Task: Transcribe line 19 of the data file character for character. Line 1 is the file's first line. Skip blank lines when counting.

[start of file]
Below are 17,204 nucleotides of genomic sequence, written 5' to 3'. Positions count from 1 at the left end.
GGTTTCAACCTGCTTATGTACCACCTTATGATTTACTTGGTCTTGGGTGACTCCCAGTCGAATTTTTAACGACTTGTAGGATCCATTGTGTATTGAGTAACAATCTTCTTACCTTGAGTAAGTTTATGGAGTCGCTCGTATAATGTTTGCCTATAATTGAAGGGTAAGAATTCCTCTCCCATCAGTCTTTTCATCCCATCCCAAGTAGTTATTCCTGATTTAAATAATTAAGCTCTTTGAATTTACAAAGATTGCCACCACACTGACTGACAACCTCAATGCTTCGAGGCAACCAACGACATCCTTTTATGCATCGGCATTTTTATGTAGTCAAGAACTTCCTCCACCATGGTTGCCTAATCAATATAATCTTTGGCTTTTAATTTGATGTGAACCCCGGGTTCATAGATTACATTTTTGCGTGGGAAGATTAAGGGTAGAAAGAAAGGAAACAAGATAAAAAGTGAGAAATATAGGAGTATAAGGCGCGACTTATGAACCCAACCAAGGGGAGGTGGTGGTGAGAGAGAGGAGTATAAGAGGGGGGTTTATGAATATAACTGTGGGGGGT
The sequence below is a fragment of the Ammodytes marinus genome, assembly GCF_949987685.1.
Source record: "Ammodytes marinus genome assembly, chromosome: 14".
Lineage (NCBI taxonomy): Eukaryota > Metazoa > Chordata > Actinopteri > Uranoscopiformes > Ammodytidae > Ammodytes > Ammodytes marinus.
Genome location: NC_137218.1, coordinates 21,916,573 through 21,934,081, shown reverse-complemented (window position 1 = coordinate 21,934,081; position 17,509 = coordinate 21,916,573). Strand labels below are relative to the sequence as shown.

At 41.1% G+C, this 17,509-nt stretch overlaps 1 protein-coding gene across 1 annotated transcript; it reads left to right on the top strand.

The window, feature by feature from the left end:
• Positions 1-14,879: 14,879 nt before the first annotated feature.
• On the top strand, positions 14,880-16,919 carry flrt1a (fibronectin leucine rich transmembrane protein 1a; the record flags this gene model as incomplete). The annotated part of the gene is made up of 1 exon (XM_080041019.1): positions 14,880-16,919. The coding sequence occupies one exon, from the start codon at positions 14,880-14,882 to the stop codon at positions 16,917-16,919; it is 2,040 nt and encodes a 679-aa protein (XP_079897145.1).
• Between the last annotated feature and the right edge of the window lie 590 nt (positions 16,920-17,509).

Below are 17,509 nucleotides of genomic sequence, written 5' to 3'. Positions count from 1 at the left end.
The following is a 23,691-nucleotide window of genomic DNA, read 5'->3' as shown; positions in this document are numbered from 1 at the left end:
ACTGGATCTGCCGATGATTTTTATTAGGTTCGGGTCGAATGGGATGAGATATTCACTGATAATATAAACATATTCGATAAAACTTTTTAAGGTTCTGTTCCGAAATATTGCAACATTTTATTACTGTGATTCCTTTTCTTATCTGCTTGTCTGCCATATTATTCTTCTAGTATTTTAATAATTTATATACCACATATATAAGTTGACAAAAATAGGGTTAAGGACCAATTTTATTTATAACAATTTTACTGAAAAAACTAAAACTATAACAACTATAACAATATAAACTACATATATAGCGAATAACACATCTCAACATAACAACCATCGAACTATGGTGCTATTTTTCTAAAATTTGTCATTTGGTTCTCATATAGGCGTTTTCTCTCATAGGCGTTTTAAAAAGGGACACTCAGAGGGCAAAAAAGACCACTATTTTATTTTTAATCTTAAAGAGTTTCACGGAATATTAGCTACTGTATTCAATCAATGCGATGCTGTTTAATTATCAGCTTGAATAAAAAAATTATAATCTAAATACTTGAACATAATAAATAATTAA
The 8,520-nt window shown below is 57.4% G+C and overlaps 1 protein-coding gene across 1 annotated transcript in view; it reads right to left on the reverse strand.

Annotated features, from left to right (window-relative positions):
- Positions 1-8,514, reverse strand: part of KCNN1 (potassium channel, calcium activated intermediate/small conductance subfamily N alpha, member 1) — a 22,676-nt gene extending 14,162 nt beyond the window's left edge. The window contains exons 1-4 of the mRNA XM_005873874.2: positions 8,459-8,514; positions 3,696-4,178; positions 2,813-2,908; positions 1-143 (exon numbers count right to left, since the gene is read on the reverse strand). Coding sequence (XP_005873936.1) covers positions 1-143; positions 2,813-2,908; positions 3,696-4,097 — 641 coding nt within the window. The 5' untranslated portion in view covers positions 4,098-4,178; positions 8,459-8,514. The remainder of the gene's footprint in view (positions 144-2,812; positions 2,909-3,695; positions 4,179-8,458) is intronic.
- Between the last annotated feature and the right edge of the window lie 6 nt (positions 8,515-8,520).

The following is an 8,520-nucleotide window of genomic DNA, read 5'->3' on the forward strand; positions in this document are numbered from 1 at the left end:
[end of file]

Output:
The following is an 8,520-nucleotide window of genomic DNA, read 5'->3' on the forward strand; positions in this document are numbered from 1 at the left end: